Both the sawmill and the veneer mill are in separate sheds, each powered by its own large single cylinder diesel engine. The flywheels on the engines are about 6 feet in diameter. Since we got there early, we got to see the diesels started. First a pot-engine drives an air compressor to fill the receiver to 9.5 kg/cm2 (135psi). While this is going on, the starting team opens the cylinder head valve and moves the piston to top-dead-center by using a long metal bar engaged in holes in the flywheel to pull the flywheel around. Next the compression valve is closed and a plug on the cylinder-head is removed. Starting fluid is poured in and the plug replaced. When the air pressure is as required, a valve is opened and the fly is turned by compressed. Once the flywheel is turning, the engine begins to ignite fuel and white smoke pours out gradually becoming clearer as the engine begins to heat up. Once the engine is warmed up, a clutch is engaged to turn the line-shaft. Belts are checked. Everything is good. The engine is brought to operating speed and everything is now moving.

The saw mill consists of a carriage and circular saw. As the log is sawed, the slabs are take off the back and brought to and edge-saw table that makes a rough plank by trimming both edges as the slab is conveyed through the edge-saw. Lumber is taken of the back and stacked.

The veneer mill has a similar diesel engine. The veneer mill itself consists of a cast-iron frame with the log to be worked suspended by two long screw-jacks with face-plates that support and turn the log. the log is scored so that each turn produces two pieces. The jacks are turned by a large 2 m (6 ft) reduction gear. The horizontal veneer knife is held in a heavy cast-iron frame that is moved by a ratchet a little bit at a time into the log. Two men catch the veneers as they come off, roll them and hand them to spectators.

Picture of antique threshing machine, crew, pile of straw, sacks of grain
Threshers and threshing machine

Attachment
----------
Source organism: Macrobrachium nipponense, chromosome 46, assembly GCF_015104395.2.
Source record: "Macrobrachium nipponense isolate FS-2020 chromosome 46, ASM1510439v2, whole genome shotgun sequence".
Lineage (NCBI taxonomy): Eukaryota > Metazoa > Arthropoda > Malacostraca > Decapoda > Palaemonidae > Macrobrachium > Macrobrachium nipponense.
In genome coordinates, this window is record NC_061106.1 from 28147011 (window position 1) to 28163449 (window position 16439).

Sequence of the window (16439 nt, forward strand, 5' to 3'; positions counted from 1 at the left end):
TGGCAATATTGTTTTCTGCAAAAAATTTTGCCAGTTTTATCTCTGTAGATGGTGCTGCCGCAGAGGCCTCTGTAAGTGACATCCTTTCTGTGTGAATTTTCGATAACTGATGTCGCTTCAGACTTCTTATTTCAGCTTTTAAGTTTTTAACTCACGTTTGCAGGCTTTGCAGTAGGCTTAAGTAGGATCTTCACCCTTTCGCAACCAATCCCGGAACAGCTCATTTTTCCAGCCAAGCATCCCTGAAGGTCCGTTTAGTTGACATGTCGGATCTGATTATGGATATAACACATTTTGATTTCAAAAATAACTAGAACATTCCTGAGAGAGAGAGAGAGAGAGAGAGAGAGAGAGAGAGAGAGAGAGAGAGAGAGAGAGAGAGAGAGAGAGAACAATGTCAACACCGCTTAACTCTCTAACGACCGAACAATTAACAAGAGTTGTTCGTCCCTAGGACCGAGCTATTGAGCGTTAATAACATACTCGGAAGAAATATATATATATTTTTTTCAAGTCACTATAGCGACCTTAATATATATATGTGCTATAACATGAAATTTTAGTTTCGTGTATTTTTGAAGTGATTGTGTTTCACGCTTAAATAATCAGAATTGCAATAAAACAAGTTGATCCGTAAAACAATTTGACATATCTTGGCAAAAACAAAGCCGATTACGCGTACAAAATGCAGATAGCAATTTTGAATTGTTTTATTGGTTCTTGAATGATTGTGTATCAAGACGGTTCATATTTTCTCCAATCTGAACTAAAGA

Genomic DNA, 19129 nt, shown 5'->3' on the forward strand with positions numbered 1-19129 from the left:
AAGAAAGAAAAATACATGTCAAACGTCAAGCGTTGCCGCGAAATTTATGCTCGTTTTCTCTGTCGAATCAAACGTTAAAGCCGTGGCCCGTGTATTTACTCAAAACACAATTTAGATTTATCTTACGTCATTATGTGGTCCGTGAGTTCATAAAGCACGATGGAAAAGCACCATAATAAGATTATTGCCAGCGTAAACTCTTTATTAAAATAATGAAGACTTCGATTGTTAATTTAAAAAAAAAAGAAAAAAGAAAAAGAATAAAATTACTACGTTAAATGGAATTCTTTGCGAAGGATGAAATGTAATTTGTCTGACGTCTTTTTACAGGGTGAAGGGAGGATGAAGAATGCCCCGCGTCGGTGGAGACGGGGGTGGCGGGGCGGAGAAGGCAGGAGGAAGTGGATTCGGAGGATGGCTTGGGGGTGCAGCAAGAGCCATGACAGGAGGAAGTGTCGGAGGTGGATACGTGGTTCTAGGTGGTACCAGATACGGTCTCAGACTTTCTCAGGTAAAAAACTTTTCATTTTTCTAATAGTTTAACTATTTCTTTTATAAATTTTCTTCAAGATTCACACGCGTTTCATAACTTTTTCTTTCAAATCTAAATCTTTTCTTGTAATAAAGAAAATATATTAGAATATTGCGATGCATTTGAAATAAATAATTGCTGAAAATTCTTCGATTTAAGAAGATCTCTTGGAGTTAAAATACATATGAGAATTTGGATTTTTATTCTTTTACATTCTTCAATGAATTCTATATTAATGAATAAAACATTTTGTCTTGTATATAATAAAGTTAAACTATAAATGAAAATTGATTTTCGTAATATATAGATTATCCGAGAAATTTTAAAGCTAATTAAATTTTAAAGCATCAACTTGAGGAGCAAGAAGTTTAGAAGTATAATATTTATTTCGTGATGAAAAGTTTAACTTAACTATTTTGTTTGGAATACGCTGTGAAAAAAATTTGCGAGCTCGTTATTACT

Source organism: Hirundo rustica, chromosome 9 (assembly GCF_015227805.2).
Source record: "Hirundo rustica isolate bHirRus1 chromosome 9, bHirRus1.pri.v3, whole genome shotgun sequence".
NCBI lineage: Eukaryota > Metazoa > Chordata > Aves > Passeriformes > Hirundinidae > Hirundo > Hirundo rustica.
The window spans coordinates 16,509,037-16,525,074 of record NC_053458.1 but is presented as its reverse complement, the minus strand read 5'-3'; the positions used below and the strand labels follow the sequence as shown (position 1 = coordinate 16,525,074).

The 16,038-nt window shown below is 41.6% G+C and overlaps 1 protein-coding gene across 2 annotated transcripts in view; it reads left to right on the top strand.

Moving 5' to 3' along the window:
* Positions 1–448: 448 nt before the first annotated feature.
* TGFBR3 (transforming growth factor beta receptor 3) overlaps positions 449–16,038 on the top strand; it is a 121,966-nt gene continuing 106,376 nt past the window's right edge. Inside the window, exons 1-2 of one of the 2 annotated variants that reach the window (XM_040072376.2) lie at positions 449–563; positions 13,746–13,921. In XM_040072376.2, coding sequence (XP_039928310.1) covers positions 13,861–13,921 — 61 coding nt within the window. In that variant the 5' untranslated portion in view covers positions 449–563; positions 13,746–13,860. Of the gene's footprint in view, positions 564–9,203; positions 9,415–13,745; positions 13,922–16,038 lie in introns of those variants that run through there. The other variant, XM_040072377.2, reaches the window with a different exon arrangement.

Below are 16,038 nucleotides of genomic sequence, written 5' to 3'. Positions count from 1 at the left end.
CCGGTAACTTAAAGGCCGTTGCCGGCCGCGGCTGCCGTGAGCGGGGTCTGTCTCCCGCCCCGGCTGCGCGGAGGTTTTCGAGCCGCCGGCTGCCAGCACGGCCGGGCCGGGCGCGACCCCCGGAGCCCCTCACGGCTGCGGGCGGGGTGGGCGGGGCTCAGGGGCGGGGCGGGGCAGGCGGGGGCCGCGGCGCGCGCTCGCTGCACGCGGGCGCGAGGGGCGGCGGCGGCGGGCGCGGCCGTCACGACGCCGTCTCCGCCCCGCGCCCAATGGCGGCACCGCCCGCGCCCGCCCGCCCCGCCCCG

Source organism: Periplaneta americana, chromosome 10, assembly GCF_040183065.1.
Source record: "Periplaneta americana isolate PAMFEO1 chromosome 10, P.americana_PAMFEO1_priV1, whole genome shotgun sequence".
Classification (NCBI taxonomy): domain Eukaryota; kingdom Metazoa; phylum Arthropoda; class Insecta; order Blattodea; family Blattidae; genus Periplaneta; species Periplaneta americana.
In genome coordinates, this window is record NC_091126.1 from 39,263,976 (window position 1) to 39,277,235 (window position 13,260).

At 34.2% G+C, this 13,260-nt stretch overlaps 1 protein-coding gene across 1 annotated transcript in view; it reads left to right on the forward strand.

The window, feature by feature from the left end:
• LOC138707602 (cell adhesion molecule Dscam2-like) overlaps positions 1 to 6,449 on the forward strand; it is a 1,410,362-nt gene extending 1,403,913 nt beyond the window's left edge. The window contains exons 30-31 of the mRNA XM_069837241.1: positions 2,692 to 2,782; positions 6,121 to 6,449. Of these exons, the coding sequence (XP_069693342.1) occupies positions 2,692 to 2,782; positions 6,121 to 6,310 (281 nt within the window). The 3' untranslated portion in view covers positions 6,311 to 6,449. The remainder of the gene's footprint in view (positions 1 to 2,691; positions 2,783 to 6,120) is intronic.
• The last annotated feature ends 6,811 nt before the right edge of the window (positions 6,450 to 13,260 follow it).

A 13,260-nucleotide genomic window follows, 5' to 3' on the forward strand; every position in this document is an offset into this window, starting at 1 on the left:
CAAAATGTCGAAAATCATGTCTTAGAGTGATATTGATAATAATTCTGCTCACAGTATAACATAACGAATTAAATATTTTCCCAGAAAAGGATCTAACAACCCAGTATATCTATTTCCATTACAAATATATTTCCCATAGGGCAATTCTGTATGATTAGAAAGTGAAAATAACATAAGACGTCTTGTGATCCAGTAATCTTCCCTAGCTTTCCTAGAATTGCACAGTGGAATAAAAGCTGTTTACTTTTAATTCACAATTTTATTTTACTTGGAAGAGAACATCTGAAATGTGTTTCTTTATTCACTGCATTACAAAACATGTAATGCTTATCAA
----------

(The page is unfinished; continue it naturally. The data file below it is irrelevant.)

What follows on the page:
After watching sawing and veneer, we had some lunch. We looked for a friend who restores small engines and shows them at shows like this but he had already packed up by the time we were wandering around. After watching the blacksmith and the Parade of Power, we departed. Near the exit, we realized that we had just missed the threshing of about 25 bushels of wheat. Maybe next year.

Chair Repair

We have had the dining room furniture for about 28 years. I have put some of it back together. Originally from J.C.Penney, the furniture is nice wood but quickly put together. The biggest problem in getting it apart is that the spindles, back, rungs, and frames are held together with those corrugated wood fasteners. It is very difficult to get the chairs apart without some damage. Ideally, you can take a chair apart with a firm tap (with a hammer and a protective wood pad) to separate the glue joint. With the fasteners, careful wiggling and pulling is required in addition to the tap.
Working with the pictures in the Gallery, a back and side view of the chair. In the second row left, a screw has worked loose allowing the frame to flex. Normally, the frame would be rigidly held by he seat. On the right a spindle has come loose from the leg, allowing the other legs to flex and work their joints loose. In the third row, as the frame works, the pegs that are glued into the the leg loosen and work. The glue block that holds the frame tight, has broken loose and is retained only by the staples used in assemble. Third row, right, before dis-assembly, use masking tape and a marker to identify the left and right pieces and where they are in the chair and how they are oriented. The back pieces are labeled 1-Top, 2, 3, 4-Bottom, Left (relative to sitting in the chair), Right. The Legs, Left-Front, Right-Front, the frames are labeled Front-Left (with the label to the left), Frames – Rear-Left, Left-Rear (with the label to the rear), Right-Rear, Runs Rear-Left, Left-Rear, Right-Rear, Front-Left-Top, Front-Left-Bottom.
When the labeling is complete, use a stubby Phillips screwdriver to remove the screws that hold the seat to the frame. Remove the seat d set it aside, put the screws in a baggy. Then use tapping and pulling to disassemble the chair. If a joint is tight and firm, there is no need to separate it. But be diligent to get the loose ones apart. Clean the loose glue from surfaces, holes and spindles of the separated parts. I prefer “Chair-Loc”, a compound that swells the wood and tightens the joint rather than glue for re-assembly. For it to work properly, clean wood is best. On the other hand, excessive scraping or sanding will make the joint loose and require additional work to make it tight.